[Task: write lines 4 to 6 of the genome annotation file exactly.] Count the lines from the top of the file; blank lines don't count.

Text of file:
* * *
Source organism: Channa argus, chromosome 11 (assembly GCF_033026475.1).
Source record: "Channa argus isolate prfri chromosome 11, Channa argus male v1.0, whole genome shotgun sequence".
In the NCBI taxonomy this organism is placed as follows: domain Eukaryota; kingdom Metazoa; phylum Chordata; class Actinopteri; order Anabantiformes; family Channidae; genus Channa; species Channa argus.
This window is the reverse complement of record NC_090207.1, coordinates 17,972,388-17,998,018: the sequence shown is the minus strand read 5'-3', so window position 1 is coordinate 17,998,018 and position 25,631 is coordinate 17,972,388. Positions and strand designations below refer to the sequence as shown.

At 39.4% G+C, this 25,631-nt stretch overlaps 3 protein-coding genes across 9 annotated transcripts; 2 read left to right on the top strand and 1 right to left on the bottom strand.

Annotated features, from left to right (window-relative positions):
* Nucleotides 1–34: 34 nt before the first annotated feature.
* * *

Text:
This window is the reverse complement of record NC_090207.1, coordinates 17,972,388-17,998,018: the sequence shown is the minus strand read 5'-3', so window position 1 is coordinate 17,998,018 and position 25,631 is coordinate 17,972,388. Positions and strand designations below refer to the sequence as shown.

At 39.4% G+C, this 25,631-nt stretch overlaps 3 protein-coding genes across 9 annotated transcripts; 2 read left to right on the top strand and 1 right to left on the bottom strand.

Annotated features, from left to right (window-relative positions):